We thank Congress for acting this week to combat the opioid crisis by passing the 21st Century Cures Bill, and including $500 million in state grants in the Congressional Budget Resolution. While it is by no means a comprehensive solution, it will help fund programs to combat this epidemic that kills more than 30,000 people every year, more than the number of Americans that die in car crashes. This new money will combat both prescription opioid addiction, as well as addiction to heroin, which, in 2015, was responsible for more deaths than gun violence, according to CDC data released this week.
We also applaud the legislation for specifying treatment for veterans, and for advancing intervention programs as alternatives to incarceration for non-violent crimes committed by people living with addiction.
We urge the decision makers allocating the funding to invest our taxpayer dollars wisely. Look critically at the recovery programs being funded to ensure they are using the most evidence-based treatments, which would include recovery medication. Recovery medication as part of the standard of care and has been endorsed by the National Institute on Drug Abuse, the World Health Organization, UNAIDS and many other physician groups, so it is unacceptable that only 15% of the people receiving treatment receive recovery medication.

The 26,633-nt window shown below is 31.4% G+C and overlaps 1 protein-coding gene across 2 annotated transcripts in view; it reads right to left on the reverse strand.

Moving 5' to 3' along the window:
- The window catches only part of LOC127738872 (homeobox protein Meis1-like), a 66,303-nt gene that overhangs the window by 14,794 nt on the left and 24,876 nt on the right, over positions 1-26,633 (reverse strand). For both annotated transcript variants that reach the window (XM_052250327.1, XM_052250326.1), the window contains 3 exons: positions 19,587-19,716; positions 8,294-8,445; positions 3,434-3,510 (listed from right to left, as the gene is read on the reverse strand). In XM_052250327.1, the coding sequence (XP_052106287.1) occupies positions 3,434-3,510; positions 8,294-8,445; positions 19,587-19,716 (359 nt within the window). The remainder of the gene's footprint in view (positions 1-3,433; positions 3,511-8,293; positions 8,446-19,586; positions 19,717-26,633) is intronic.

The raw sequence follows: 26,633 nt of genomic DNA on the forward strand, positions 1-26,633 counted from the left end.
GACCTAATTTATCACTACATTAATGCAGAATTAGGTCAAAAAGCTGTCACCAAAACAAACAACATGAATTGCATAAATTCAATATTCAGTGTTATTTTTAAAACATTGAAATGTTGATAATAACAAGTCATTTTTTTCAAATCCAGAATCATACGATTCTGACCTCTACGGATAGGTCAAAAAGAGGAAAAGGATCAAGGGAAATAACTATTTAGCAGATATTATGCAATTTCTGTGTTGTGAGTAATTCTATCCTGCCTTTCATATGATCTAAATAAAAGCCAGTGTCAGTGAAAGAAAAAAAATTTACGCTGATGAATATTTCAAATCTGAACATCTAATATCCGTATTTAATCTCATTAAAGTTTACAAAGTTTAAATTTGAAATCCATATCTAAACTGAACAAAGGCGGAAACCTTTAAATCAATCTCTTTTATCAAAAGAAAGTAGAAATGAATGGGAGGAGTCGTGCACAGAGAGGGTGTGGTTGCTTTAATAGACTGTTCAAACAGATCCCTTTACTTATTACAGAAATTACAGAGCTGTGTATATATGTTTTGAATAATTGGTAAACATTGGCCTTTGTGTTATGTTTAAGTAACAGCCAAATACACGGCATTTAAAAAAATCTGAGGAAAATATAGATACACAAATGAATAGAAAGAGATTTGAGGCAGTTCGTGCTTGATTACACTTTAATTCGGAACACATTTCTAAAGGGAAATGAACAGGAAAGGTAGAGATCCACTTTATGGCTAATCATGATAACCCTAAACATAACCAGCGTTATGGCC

A recent IMS Institute study we spearheaded showed enormous variability in how states are using medication assisted treatments. For example, the share of recovery prescriptions paid for by state Medicaid programs ranged from less than 5 percent in Alabama, Florida, Mississippi, and Utah to 68 percent in Vermont. The huge variability is an indicator of the erratic decision-making around when to use recovery medication. So as we finally see some investment in programs, we urge funders to make sure the programs are following the evidence-based standards of care and including recovery medications.
AOR will continue the fight for the serious and equal treatment of the disease of addiction. We will continue to advocate for more public and private resources and better application and accessibility of evidence based treatment for the disease of opioid addiction.